Pelagic Trip Report - Port Stephens 11th July 2010

To: Birding Aus <>
Subject: Pelagic Trip Report - Port Stephens 11th July 2010
From: Mick Roderick <>
Date: Wed, 14 Jul 2010 21:48:45 -0700 (PDT)
Port Stephens Pelagic Trip Report - Sun 11th July 2010
Boat: M.V.Argonaut, skippered by Ray Horsefield
Michael Kearns, Dan Williams, Craig Anderson, Ann Lindsey, Richard Nicholas, 
Lorna Mee, Joy Nicholls, Allan Richardson, Craig Arms, Adam Fawcett, Alan 
Stuart, Ray McLean, Steve Roderick and Mick Roderick (leader and organiser). 

Despite forecasts predicting offshore winds at dawn, we were greeted by a 
moderate north-easterly wind as we passed through the heads. Conditions were 
sloppy due to the wave period being at around 3 second intervals, though only 
around 1m to 1.5m. A stiff northerly wind was the order of the day and this 
combined with the constant swell turned a couple of people on board a shade of 
green. Conditions were great for pelagic birds however and we were treated to a 
good attendance of birds all day.
The numbers of Fairy Prion around the back of the boat kept cameras clicking 
day, as did a good number of White-faced Storm-petrels. The star of the day 
though, was a Black-bellied Storm-petrel that remained close to the boat for 
about 15 minutes. 
Departed Nelson Bay Public Wharf at 0710, returning at 1645.
A lumpy ride out to the shelf was punctuated by some early Prions, of which 
one could be positively identified as Fairy. A Short-tailed Shearwater gave a 
quick fly-by from the bow and for the first time this year we had a group of 
Silver Gulls follow us all the way to the shelf. These gulls were joined for 
about an hour by an immaculate White-fronted Tern - probably the best 
looking individual of these birds I've seen. A few Yellow-nosed and 
Albatross accompanied these birds as well, with a brief appearance from a Shy 
Albatross and some Fluttering-type Shearwaters. There were plenty of Gannets 
around and not far from the shelf we saw a feeding flock of about 80 birds.
Despite the lumpy conditions and the feeling that we were actually covering 
'ground' over the ocean surface, we made it to the shelf drop-off in record 
time, getting there by just after 1000. We set up a drift at 32 56 05 / 152 34 
54 and it wasn't too long before the first White-faced Storm-petrels arrived. A 
few Solander's Petrels came in and before long there was a steady stream of 
these birds investigating the boat. The numbers of Fairy Prions built to a 
where there were about 70 birds in the slick or right at the stern, literally a 
couple of metres from the boat. Despite careful scrutiny, no 'different' Prions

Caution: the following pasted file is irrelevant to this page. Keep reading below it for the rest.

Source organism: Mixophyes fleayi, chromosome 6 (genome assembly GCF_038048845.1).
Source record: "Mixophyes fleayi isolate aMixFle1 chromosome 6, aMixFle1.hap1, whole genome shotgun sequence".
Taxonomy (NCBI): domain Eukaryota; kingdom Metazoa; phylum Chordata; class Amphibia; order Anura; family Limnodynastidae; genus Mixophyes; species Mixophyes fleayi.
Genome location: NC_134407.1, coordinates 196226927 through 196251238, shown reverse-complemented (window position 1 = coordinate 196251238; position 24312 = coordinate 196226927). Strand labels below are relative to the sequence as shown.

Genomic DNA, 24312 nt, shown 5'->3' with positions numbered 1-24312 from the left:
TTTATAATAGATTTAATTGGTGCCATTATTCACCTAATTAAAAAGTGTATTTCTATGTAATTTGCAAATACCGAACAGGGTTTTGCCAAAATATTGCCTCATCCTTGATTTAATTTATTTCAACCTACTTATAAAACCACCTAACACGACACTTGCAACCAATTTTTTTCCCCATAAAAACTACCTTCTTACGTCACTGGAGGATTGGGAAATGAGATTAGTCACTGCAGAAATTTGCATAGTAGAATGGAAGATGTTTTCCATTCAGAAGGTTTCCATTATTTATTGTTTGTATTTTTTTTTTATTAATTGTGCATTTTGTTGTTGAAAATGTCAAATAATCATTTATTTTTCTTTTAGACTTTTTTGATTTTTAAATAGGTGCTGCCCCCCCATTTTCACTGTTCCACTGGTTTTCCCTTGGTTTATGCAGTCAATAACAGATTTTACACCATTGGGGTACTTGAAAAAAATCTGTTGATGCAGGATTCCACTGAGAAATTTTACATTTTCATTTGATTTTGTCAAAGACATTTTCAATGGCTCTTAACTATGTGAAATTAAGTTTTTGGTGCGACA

were observed amongst them.

Another Shy Alby and then the first Wanderer-type, a Gibson's, which was to be 
the first of 5 seen. Suddenly the group of 8 Silver Gulls that had been 
to the boat lifted all at once. We thought this was quite strange until we 
noticed a Brown Skua zoom in - one gull stood his ground briefly, but soon they 
all disappeared. The first of several Cape Petrels arrived at around midday and 
not too long after a lone Great-winged Petrel flew in.

With only 30 minutes left at the shelf a cry went out "Fregetta stormy!" and it 
did not take long for all on board to get their bins onto a beautiful 
BLACK-BELLIED STORM-PETREL. The bird approached the boat from the bow but soon 
took up residency in the slick and returned to the boat for a number of passes 
before disappearing. This is the 5th species of Storm-petrel seen off Port 
Stephens this year.  

It was a fairly uneventful trip back to port, although one young Black-browed 
Albatross did cause some excitement due to it's hooded appearance and somewhat 
lankier jizz. Closer inspection of photographs do make it an interesting bird, 
though we are reasonably happy it was not a juvenile Grey-headed.

To cap off the day a pod of 4 Humpback Whales surfaced quite close to the port 
side not far from Point Stephens.
Mick Roderick
Species: Total (maximum number around the boat at one time)
White-faced Storm-petrel: 15 (7)


Fairy Prion: 150 (70)
Yellow-nosed Albatross: 35 (8)
Black-browed Albatross: 20 (5) - no impavida confirmed (virtually all imms)

Shy Albatross: 3 (1) all cauta

Wandering Albatross: 5 (3) - 3 adults all gibsoni

Short-tailed Shearwater: 1
Fluttering-type Shearwater: 4 (2)

Cape Petrel: 7 (5) - all nominate
Solanders (Providence) Petrel: 60 (6)

Great-winged Petrel: 1
Australasian Gannet: 160 (85)
Crested Tern: 2 (1)

White-fronted Tern: 1

Brown Skua: 2 (1)
Silver Gull: 10 (8)
Inshore Bottlenose Dolphin: One pod of 5 at the heads. 
Humpback Whale: 4

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